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OECD Territorial Reviews: Puebla-Tlaxcala, Mexico 2013

image of OECD Territorial Reviews: Puebla-Tlaxcala, Mexico 2013

Encompassing 39 municipalities in two states, Puebla-Tlaxcala is the fourth-largest metropolitan zone in Mexico. Over the past five decades, the region has successfully attracted major national and international firms, building its reputation as both a manufacturing hub specialising in auto production and one of Mexico’s most important centres of higher education. Yet it also faces important challenges. Compared to other large Mexican metropolitan zones, Puebla-Tlaxcala has a disproportionate share of individuals with low skills, which could represent a bottleneck to future growth. Urban sprawl is another challenge with important economic, environmental and social consequences. Puebla-Tlaxcala's urban footprint expanded nearly eight times faster than its population over the past three decades, contributing to inadequate service provision and high levels of social marginalisation, particularly in the metropolitan periphery. To ensure that the region remains competitive and grows sustainably over the long term, this review recommends (i) improving workforce and economic development outcomes, particularly by raising the level of low-skilled workers; (ii) guiding urban growth more effectively to tackle urban sprawl and improve serve delivery; (iii) and addressing governance challenges by building capacity in the public sector and transitioning to forms of metropolitan governance.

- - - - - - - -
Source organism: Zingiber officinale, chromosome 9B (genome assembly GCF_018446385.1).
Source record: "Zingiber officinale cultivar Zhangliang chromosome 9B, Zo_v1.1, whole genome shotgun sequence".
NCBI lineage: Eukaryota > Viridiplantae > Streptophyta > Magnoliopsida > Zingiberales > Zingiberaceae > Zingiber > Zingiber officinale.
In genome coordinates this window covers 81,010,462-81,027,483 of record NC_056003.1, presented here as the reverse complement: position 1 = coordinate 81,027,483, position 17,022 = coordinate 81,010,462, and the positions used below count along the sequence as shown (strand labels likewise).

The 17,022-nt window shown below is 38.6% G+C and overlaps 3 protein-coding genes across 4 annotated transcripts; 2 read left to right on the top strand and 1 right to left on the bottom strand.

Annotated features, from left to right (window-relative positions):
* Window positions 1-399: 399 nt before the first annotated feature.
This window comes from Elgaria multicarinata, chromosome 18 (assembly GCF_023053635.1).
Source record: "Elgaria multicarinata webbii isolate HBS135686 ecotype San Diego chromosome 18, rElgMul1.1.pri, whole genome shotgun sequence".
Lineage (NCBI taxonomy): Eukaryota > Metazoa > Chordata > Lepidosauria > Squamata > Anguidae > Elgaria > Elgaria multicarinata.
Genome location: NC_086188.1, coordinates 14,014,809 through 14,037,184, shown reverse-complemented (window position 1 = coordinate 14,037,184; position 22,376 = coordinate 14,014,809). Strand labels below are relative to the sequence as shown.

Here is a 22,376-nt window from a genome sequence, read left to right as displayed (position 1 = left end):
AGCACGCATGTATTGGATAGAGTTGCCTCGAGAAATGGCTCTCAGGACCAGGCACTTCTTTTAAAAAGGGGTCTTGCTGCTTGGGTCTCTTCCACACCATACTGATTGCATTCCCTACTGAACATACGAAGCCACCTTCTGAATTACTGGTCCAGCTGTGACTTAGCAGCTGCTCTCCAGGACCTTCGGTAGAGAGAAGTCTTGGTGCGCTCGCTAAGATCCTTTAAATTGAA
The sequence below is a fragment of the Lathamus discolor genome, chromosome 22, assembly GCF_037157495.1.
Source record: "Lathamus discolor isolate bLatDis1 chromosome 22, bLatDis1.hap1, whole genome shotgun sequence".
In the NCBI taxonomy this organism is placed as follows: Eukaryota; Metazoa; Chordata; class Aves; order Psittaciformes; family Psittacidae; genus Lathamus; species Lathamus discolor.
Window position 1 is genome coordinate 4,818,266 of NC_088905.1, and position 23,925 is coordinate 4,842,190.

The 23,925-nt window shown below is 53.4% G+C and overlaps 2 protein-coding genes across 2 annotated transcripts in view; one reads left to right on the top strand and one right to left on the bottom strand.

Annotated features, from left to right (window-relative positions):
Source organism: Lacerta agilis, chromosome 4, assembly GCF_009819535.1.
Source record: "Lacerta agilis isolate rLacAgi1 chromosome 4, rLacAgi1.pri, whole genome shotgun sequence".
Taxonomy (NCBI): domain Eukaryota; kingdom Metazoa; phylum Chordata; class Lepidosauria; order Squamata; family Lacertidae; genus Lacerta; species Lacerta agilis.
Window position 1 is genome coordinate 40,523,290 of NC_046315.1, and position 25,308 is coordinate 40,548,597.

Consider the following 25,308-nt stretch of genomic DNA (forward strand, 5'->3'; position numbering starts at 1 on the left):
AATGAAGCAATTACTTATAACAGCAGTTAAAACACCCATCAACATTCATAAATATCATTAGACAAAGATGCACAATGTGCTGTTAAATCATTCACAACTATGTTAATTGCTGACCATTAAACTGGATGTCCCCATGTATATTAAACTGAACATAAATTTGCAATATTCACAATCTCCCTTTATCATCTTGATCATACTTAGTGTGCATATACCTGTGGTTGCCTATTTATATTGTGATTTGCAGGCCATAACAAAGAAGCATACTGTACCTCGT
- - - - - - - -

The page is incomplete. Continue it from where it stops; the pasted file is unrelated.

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Policies to guide urban growth more effectively in Puebla-Tlaxcala

This chapter begins by assessing the evidence of urban sprawl in Puebla-Tlaxcala, followed by an analysis of its causes and consequences and concludes with a series of potential strategies for better managing urban growth. Factors in Puebla-Tlaxcala contributing to the development of urban sprawl include, inter alia, rising incomes, lower transport costs, federal housing policies and limited municipal capacity for land-use planning. Meanwhile, its consequences are evident in terms of increased traffic congestion, higher costs for infrastructure provision, inadequate service delivery, increasing environmental pressures and significant intra-metropolitan territorial inequalities. Strategies for guiding urban growth more effectively include: i) linking opportunities for land use and transport; ii) tackling the vacancy problem; iii) developing tools to balance the costs and benefits of development; iv) building municipal capacity for planning and land-use management; and v) applying a metropolitan lens to urban planning challenges and solutions.

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